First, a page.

Another solid Disney animated film after Frozen and Big Hero 6, this deals with a world of anthropomorphised animals where the big threat is the reversion by the predator animals to ‘savagery’ (i.e. their ‘natural’ animal state). Our hero is Judy Hopps (Ginnifer Goodwin), a bunny rabbit from a country carrot farm with dreams of serving on the metropolitan police force (called “Zootropolis” in the UK version, but “Zootopia” everywhere else), yet despite her ambition, she seems thwarted by the unfeeling old timers on the police force, led by their buffalo captain (Idris Elba). However, after falling into the ambit of small-time grifter fox Nick Wilde (Jason Bateman), they team up to help solve a series of kidnappings. When you look at the character list, it all does seem very silly, but into this buddy-coppy fantasy adventure format, the film is trying to push some pretty serious ideas about civic corruption (Jenny Slate voices the assistant mayor, a sheep if not always sheepish), not to mention racial intolerance and understanding — all enfolded up into the big mystery of the savage animals which Judy and Nick are tracking down. Even aside from the thematics — and I have no idea how they’d play to children, as some of the ideas are pretty complex — the animation is gorgeously detailed and replete with all the expected blink-and-you’ll-miss-them visual puns in the backgrounds, not to mention sly hommages to various films (few of which would be known to kids, unless The Godfather and Chinatown are considered typical viewing for that generation these days).
CREDITS Directors Byron Howard and Rich Moore; Writers Jared Bush and Phil Johnston; Starring Ginnifer Goodwin, Jason Bateman, Idris Elba, Jenny Slate; Length 108 minutes. Seen at Cineworld Chelsea, London, Thursday 21 April 2016.
I don’t intend to make a strong case for High School Musical auteur Kenny Ortega’s latest film, but it is brightly coloured and likeable in a fairly anodyne way, as befits a made-for-TV Disney Channel movie. The premise is that Disney’s famous villains, having been sent away to live on the Isle of the Lost, far from the good guys, have grown up and a number of them now have children who are to be reintegrated into the mainstream world of Auradon, where their parents hope they will continue to spread their legacy of evil-doing. As ever, the hierarchical society is premised on benign royalty (Beauty and the Beast in this case) ruling justly over a fluffily-updated mediaevalesque world populated by bland white prep kids. It’s up the bad guys to inject some colour (not to mention people of colour, for that matter) and they are all so clearly far more interesting than the ‘heroes’ that this amounts to its own form of critique. Certainly brief book-end appearances by musical veterans Kristin Chenoweth (as Maleficent) and Kathy Najimy (as the Evil Queen) lend a bit of Broadway pizazz to the older generation (which also includes a Black Cruella de Vil and an Iranian-American Jafar), though generally the film could do with more music and dance numbers — I understand these were only added at the late arrival of Ortega to the project, so at least there are some I suppose. The kids are all pleasant to watch, with Maleficent’s daughter Mal (Dove Cameron) being the purple-haired highlight. There’s not a whole lot more to say, and for what it sets out to achieve it feels like it’s generally a success.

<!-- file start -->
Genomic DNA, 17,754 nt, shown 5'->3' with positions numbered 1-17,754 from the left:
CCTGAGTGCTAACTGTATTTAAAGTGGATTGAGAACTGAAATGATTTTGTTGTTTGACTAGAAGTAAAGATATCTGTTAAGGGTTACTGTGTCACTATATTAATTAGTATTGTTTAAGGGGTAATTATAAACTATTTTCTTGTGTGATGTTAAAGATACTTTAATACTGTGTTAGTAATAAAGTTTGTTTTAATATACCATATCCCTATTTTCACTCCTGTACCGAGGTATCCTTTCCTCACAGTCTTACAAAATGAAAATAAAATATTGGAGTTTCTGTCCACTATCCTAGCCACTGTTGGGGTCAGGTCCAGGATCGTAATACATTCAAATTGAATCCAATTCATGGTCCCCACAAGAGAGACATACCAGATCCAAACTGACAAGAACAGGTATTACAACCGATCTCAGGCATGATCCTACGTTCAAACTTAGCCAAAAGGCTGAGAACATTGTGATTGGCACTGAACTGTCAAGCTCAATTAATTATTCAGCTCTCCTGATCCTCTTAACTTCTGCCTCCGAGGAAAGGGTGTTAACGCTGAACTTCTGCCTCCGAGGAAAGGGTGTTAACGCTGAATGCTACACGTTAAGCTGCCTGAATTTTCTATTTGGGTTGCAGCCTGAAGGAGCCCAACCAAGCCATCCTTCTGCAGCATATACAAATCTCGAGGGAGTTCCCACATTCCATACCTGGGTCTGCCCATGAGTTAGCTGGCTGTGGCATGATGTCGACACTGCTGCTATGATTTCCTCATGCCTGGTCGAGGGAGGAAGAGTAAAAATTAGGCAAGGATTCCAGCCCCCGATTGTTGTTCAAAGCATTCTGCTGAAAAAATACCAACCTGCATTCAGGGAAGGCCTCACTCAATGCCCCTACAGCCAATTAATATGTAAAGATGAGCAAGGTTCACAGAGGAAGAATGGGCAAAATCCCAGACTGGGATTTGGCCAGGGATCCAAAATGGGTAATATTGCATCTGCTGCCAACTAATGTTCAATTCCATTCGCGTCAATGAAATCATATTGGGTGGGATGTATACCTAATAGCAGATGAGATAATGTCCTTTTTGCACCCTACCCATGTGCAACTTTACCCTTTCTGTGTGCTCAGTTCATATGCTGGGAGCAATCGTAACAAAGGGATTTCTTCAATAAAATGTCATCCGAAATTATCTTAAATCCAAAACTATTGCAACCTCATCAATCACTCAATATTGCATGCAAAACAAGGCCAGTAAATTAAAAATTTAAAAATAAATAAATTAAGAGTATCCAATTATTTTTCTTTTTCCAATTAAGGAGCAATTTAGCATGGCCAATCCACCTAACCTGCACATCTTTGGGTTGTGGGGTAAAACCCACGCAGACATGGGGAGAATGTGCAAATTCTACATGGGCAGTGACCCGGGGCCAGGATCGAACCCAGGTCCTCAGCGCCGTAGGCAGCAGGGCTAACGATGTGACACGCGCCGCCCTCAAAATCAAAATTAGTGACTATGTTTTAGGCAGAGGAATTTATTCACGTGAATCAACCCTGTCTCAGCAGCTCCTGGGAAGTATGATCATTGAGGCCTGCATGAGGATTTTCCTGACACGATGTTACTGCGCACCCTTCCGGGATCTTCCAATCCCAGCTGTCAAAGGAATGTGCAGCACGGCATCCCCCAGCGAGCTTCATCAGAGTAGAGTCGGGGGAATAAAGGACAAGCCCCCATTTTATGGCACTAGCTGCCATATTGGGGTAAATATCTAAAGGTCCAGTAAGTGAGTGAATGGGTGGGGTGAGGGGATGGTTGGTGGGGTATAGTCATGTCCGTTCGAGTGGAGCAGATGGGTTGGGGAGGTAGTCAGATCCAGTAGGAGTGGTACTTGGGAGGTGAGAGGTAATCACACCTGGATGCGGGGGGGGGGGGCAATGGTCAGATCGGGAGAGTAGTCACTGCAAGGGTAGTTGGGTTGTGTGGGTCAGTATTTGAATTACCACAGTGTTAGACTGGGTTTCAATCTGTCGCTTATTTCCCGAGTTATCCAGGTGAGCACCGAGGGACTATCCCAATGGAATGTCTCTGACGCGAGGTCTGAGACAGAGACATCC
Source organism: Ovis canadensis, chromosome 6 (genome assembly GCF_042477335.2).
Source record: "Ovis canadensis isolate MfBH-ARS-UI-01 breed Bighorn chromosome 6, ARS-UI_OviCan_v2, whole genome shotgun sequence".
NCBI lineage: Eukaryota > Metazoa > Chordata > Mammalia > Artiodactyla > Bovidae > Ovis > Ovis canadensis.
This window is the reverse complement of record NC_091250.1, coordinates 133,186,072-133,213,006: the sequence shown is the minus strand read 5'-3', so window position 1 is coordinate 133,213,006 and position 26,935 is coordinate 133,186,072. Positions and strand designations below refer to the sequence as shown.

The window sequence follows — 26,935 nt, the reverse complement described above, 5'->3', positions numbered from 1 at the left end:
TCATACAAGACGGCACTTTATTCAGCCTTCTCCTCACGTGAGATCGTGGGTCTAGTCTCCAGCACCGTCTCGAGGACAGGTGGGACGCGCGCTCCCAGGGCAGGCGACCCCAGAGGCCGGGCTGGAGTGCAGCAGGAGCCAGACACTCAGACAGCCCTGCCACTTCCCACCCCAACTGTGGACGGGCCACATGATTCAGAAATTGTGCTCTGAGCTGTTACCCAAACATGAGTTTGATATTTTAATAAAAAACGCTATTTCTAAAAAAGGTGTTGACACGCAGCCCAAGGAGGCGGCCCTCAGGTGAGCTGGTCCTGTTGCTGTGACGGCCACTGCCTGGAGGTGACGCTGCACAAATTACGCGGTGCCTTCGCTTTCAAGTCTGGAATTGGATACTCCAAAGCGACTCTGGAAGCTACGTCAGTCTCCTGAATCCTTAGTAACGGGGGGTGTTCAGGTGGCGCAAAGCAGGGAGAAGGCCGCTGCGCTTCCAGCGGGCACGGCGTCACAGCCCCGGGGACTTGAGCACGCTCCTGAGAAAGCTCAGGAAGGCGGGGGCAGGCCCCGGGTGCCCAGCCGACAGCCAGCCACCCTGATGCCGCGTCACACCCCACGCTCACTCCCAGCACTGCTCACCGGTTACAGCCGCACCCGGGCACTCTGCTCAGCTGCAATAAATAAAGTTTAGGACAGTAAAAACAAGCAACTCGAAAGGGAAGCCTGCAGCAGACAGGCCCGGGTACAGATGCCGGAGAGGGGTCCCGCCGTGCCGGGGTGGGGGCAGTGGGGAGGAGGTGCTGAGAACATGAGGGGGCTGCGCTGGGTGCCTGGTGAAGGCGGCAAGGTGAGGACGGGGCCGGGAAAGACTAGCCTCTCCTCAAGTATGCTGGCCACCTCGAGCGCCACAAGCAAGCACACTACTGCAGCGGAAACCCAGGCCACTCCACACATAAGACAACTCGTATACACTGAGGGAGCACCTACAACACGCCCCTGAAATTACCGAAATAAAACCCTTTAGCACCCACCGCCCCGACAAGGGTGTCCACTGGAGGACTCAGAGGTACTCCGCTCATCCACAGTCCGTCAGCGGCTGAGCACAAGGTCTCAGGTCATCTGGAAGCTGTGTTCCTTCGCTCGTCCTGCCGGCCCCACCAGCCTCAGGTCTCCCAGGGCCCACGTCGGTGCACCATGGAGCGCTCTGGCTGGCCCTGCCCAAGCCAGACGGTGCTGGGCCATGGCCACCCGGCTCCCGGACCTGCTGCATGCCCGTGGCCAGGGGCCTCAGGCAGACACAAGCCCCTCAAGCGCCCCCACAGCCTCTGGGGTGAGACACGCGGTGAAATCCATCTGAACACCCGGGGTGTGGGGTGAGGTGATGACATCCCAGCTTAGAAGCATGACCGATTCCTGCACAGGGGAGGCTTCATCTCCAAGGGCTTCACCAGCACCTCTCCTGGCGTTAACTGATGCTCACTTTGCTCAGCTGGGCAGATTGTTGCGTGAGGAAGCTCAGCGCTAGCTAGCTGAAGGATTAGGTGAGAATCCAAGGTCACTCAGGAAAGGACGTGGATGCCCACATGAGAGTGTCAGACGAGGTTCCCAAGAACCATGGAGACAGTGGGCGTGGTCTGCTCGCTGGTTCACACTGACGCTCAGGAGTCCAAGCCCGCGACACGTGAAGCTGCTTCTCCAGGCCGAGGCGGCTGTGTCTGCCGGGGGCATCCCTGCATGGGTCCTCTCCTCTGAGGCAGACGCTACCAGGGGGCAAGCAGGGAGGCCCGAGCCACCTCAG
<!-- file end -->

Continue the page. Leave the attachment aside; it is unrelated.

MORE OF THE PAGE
CREDITS Director Kenny Ortega; Writers Josann McGibbon and Sara Parriott; Cinematographer Thomas Burstyn; Starring Dove Cameron, Sofia Carson, Kristin Chenoweth, Kathy Najimy; Length 112 minutes. Seen at home (DVD), London, Wednesday 27 January 2016.
The conclusion to one of film’s most joyful trilogies finds Kenny Ortega with a far higher budget and even a cinematic release. He doesn’t squander the pennies, either, in mounting a few glorious numbers, including “I Want It All”, which liberally tips its fedora to similar sequences in classic Hollywood films. Sure, as a whole it doesn’t sustain the momentum quite as well as the second film — Gabriella and Troy remain an underwhelming screen couple, and the other pairings are sidelined by a largely charisma-free bunch of new recruits (who I believe were originally intended to take the series forward into a new generation) — but it’s in the musical sequences that it finds its raison d’être. There’s little more invigorating in cinema than a good dance number, and High School Musical 3 has several, even if some of the fashions and heteronormative couplings already seem a tad old-fashioned.
CREDITS Director Kenny Ortega; Writer Peter Barsocchini; Cinematographer Daniel Aranyó; Starring Zac Efron, Vanessa Hudgens, Ashley Tisdale, Lucas Grabeel, Corbin Bleu; Length 111 minutes. Seen at a friend’s home (DVD), London, Thursday 31 March 2011 (and many more times on DVD, most recently Saturday 19 December 2015).